I can’t decide what to name this new series I’m thinking about writing.

Should I title it the “Why Is This Shocking?” column? Or should I keep it simple by going with “Duh.” Or maybe a little more detail is necessary. How about the “Thanks Captain Obvious” column?

Well, while I ruminate over the title, let me begin this first piece by addressing a non-shocking fact that the New York Times just uncovered: Coca-Cola funds scientific research.

Yeah…this apparently shocking fact is causing quite a stir on the Internet today…this and yet another story about Donald Trump embarrassing himself…again.

According to the professionally outraged on the World Wide Web, billion dollar corporations have no business funding anything. Of course, it’s okay when these corporations fund cancer research, and research on other deadly diseases. No one seems to mind when corporations create whole Universities, or do other nice things like saving animals and marine life, helping orphans, feeding the hungry and helping with disaster relief and recovery, and helping women in developing nations.

I mean, that’s okay, right?

Yet, funding obesity research? Heck no! That is totally off limits to morality police on the Internet.

This seems very odd to me. I thought obesity was a crisis. At least that’s what the First Lady says and the many others who for years have ramped up the hysteria about the myth of an obesity epidemic sweeping America. These are the same folks who blame obesity on soda…that is, when they aren’t blaming snack foods, unhealthy school lunches, large plastic beverage containers, toys in happy meals, fast food restaurants and that 1,000-calorie plate of pasta that they sell at Cheesecake Factory, vending machines in schools, convenience stores and gas stations, grocery stores and of course, pizza. Did I miss anything?

The New York Times ran a story on the “scandal” with this headline: “Coca-Cola Funds Scientists Who Shift Blame for Obesity Away From Bad Diets” but it might just have read “Coca-Cola Provides Grants to Scientists to Study Obesity” or "Coca-Cola Funds Important Research About How Sitting on Your Butt All Day Makes You Fat" or "Get Off the Couch, Stupid!" See how that works? Headline writing is fun!

The Times goes on to attack the work of the scientists who are studying how the lack of exercise impacts weight. According to the Times, exercise isn’t linked to obesity, the issue isn’t really all that important and no one should be funding studies in the area.

Perhaps the reason for the Times dismissal of this particular kind of research is because if obesity is caused by anything other than sucking on a Big Gulp everyday, it would distract from the message that soda is evil—which is the only message the press seems able to push.

A few years ago, my colleague, Lane Scott, wrote a fabulous a opinion article for the Pasadena Star News examining the connection between obesity and exercise and the trend of local politicians to call for soda taxes to fix the obesity "crisis." In her piece, she included some pretty grim statistics about how much activity kids get in the average day:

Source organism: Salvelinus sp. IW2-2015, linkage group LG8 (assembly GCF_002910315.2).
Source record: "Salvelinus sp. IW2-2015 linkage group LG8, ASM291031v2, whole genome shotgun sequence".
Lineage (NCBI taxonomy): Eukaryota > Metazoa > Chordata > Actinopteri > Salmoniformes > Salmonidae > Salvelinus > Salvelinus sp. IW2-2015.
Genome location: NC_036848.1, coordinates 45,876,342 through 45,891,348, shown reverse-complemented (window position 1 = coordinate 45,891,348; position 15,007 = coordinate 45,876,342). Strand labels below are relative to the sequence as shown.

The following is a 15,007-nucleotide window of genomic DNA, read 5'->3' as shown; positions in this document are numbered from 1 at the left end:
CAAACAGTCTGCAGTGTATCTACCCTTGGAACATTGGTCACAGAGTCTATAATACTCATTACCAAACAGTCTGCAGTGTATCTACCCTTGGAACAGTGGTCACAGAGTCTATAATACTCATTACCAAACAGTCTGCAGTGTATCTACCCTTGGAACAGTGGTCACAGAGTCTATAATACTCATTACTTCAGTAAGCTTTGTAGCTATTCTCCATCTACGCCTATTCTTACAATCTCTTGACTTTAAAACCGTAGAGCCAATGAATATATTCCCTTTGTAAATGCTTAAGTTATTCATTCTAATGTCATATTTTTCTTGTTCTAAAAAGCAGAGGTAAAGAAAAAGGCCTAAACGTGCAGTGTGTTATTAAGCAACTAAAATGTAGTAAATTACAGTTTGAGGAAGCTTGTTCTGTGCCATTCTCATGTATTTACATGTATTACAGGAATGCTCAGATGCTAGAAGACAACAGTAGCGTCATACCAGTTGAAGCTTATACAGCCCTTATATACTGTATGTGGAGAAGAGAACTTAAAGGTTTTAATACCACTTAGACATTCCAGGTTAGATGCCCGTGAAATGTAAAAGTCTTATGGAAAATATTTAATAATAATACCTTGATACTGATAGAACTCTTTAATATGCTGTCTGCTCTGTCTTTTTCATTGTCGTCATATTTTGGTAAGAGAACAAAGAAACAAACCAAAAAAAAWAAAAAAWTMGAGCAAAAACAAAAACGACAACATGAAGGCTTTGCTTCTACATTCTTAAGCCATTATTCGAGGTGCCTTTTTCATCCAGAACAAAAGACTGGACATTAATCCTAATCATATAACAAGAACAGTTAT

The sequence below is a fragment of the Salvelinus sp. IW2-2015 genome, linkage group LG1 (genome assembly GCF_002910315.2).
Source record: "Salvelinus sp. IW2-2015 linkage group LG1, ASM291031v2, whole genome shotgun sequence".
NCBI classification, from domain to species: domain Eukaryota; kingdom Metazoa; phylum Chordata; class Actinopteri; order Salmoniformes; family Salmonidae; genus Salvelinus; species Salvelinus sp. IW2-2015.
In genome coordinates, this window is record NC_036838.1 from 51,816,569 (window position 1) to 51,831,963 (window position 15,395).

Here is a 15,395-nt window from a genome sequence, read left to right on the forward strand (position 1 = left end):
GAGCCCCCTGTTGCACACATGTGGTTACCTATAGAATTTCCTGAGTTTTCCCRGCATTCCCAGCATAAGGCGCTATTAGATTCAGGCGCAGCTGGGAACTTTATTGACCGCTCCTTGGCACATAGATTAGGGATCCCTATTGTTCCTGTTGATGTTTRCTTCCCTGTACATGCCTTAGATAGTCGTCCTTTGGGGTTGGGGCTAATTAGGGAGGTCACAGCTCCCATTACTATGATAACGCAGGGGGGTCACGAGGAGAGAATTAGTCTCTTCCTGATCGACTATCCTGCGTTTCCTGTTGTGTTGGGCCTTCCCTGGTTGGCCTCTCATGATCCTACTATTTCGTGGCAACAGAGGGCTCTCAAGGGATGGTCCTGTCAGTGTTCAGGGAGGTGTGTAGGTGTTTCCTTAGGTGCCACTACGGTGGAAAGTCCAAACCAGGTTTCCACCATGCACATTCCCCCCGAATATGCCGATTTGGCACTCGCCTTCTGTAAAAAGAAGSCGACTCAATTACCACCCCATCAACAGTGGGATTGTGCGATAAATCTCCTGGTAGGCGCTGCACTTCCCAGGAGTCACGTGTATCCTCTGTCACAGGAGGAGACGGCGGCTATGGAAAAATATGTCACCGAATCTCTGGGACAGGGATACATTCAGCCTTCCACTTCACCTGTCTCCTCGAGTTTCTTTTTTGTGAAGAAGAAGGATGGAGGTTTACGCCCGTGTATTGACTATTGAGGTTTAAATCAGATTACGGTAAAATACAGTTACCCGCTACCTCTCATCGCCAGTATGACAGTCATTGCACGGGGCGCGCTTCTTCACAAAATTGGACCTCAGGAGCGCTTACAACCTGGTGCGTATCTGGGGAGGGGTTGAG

The National Wildlife Federation finds that on average, American boys and girls spend just four to seven minutes playing outside every day, compared to more than seven hours in front of an electronic screen.

A study released in April by the Archive of Pediatrics and Adolescent Medicine found that half of American preschoolers do not go outside on a daily basis. Think of that – Californians will move heaven and earth to pass laws mandating that chickens raised in our fair state have adequate room to breathe and grow in a healthy environment, yet half of our little guys are trapped inside all day long?

Only a generation ago, 75 percent of school-aged children played outside daily. A generation before that, parents thought nothing of sending their kids out unsupervised for long summer days to be welcomed home again only when the street lights came on. It is easy to blame parents for the nation's childhood obesity problem, but have you been outside lately? The closest big city to me is Stockton, which filed for bankruptcy in June and boasts one of the top ten highest violent crime rates in the nation. I do not blame parents for barricading their children indoors all day long if Stockton is waiting outside for them.

Lane concludes her piece by saying:

Childhood obesity isn't skyrocketing because people have access to soda. It is skyrocketing because our quality of life is plummeting. Somewhere along the line, we determined that keeping our kids indoors with electronic screens all day is preferable to letting them go out into the society we've created for them.

Why are we shocked that Coca-Cola wants to explore this issue further? More importantly, why is there such outrage (and suggestions of conspiracy) that a corporation would provide funding to study an important issue. We should be applauding that scientists are finding the funding to expand the research of obesity beyond food and beverages. Having a comprehensive understanding of what causes obesity will help us find a real solution to this nagging problem.